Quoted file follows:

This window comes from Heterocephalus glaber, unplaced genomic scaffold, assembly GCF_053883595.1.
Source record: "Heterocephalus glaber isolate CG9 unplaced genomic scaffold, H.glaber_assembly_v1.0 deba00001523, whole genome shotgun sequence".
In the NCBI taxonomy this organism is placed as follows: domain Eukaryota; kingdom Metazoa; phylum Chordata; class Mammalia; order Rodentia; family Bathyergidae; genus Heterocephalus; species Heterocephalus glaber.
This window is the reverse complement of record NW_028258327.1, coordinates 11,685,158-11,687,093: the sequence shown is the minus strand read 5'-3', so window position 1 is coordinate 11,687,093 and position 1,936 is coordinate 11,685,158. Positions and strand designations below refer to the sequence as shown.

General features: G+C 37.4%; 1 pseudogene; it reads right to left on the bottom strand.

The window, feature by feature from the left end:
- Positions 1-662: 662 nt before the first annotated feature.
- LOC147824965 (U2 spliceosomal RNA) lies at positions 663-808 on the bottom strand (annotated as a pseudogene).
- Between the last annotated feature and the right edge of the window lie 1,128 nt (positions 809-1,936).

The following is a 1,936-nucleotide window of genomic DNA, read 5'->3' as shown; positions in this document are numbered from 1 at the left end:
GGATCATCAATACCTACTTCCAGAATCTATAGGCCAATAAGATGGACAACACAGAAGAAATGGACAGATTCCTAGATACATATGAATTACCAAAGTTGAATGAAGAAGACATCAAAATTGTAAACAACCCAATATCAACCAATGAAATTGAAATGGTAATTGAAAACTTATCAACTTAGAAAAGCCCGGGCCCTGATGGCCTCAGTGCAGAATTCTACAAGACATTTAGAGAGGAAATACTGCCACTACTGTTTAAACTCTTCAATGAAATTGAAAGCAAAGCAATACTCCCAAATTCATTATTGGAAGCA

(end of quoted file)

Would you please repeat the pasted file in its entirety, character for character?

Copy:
This window comes from Heterocephalus glaber, unplaced genomic scaffold, assembly GCF_053883595.1.
Source record: "Heterocephalus glaber isolate CG9 unplaced genomic scaffold, H.glaber_assembly_v1.0 deba00001523, whole genome shotgun sequence".
In the NCBI taxonomy this organism is placed as follows: domain Eukaryota; kingdom Metazoa; phylum Chordata; class Mammalia; order Rodentia; family Bathyergidae; genus Heterocephalus; species Heterocephalus glaber.
This window is the reverse complement of record NW_028258327.1, coordinates 11,685,158-11,687,093: the sequence shown is the minus strand read 5'-3', so window position 1 is coordinate 11,687,093 and position 1,936 is coordinate 11,685,158. Positions and strand designations below refer to the sequence as shown.

General features: G+C 37.4%; 1 pseudogene; it reads right to left on the bottom strand.

The window, feature by feature from the left end:
- Positions 1-662: 662 nt before the first annotated feature.
- LOC147824965 (U2 spliceosomal RNA) lies at positions 663-808 on the bottom strand (annotated as a pseudogene).
- Between the last annotated feature and the right edge of the window lie 1,128 nt (positions 809-1,936).

The following is a 1,936-nucleotide window of genomic DNA, read 5'->3' as shown; positions in this document are numbered from 1 at the left end:
GGATCATCAATACCTACTTCCAGAATCTATAGGCCAATAAGATGGACAACACAGAAGAAATGGACAGATTCCTAGATACATATGAATTACCAAAGTTGAATGAAGAAGACATCAAAATTGTAAACAACCCAATATCAACCAATGAAATTGAAATGGTAATTGAAAACTTATCAACTTAGAAAAGCCCGGGCCCTGATGGCCTCAGTGCAGAATTCTACAAGACATTTAGAGAGGAAATACTGCCACTACTGTTTAAACTCTTCAATGAAATTGAAAGCAAAGCAATACTCCCAAATTCATTATTGGAAGCA